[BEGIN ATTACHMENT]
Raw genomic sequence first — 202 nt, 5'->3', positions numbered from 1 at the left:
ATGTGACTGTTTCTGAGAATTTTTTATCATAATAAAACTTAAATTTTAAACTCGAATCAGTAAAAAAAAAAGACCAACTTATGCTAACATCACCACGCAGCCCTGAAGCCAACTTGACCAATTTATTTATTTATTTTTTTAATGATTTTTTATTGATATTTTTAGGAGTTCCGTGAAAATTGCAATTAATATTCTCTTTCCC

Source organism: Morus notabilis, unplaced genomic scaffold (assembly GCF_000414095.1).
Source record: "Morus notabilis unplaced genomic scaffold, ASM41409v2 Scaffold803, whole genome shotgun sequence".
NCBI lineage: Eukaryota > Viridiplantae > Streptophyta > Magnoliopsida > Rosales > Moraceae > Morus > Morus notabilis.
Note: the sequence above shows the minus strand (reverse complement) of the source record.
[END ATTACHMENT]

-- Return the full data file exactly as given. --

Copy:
Raw genomic sequence first — 202 nt, 5'->3', positions numbered from 1 at the left:
ATGTGACTGTTTCTGAGAATTTTTTATCATAATAAAACTTAAATTTTAAACTCGAATCAGTAAAAAAAAAAGACCAACTTATGCTAACATCACCACGCAGCCCTGAAGCCAACTTGACCAATTTATTTATTTATTTTTTTAATGATTTTTTATTGATATTTTTAGGAGTTCCGTGAAAATTGCAATTAATATTCTCTTTCCC

Source organism: Morus notabilis, unplaced genomic scaffold (assembly GCF_000414095.1).
Source record: "Morus notabilis unplaced genomic scaffold, ASM41409v2 Scaffold803, whole genome shotgun sequence".
NCBI lineage: Eukaryota > Viridiplantae > Streptophyta > Magnoliopsida > Rosales > Moraceae > Morus > Morus notabilis.
Note: the sequence above shows the minus strand (reverse complement) of the source record.